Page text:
Aaron Pryor, considered by many to be the greatest 140 lb. champion in history, was an amateur in the gym Shellie and I hung out in, in Cincinnati. He had not seen Aaron in over twenty years and said, “I wonder if Aaron will even remember me after all this time?” Shortly after, Aaron spotted him in the crowd and came right over with a hug, “We talk about you all the time, I tried to call you a while back,” said Aaron. I guess Shellie got his question answered.
We spent the rest of the afternoon meeting old and new friends, past and current fighters, and having a good time. A couple of years ago it was so cold I went into the gift shop and bought a jacket before coming out and seeing anybody. I told Shellie, “Make sure you have a jacket because it can still get cold in Canastota in June.” This year, it was the hottest ever and Shellie kept saying, “I did bring my coat.”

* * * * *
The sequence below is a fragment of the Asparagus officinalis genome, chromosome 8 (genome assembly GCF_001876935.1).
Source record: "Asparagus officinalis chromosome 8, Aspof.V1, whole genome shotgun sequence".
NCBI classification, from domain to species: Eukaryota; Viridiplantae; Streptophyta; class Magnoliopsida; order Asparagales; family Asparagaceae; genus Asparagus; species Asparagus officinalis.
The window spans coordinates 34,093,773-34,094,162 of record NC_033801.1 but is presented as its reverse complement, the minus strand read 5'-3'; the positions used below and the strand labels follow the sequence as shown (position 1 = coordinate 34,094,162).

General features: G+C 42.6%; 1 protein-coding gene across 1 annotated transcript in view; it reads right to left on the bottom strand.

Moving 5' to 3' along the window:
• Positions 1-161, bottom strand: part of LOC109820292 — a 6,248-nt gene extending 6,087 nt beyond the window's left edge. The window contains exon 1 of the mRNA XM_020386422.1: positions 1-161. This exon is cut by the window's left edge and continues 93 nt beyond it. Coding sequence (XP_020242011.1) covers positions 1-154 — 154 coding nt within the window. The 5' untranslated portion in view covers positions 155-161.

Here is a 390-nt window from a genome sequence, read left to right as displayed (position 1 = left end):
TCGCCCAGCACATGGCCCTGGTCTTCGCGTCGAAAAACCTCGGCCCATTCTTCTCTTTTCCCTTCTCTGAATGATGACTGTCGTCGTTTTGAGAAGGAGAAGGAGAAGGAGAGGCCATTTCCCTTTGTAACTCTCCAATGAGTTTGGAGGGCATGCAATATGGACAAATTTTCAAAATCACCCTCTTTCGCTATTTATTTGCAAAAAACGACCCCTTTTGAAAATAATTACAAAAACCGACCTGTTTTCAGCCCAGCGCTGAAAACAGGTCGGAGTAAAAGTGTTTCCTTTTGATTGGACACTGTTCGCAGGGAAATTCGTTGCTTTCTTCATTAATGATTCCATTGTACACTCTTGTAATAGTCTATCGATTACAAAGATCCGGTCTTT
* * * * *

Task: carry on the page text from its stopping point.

We went over to Graziano’s and had a great Italian dinner, then spent the rest of the evening talking boxing, reminiscing, and listening to some fabulous boxing stories. I could tell Shellie was in heaven, and this birthday was truly special for him. I said, “Hey Shellie, if you knew you would have this much fun on your seventy-fifth birthday, you would have done this fifty years ago.”
Friday was again spent on the Hall of Fame grounds, and Shellie also went inside the museum itself to enjoy the many fine displays and exhibits. He checked out the gift shop on several occasions, and of course, we ate more Basilio sausage sandwiches. The ringside lectures were fascinating, the celebrity workouts were great, and the fist castings interesting. Lamon Brewster, Christy Martin, and Juan Diaz, all worked out this day.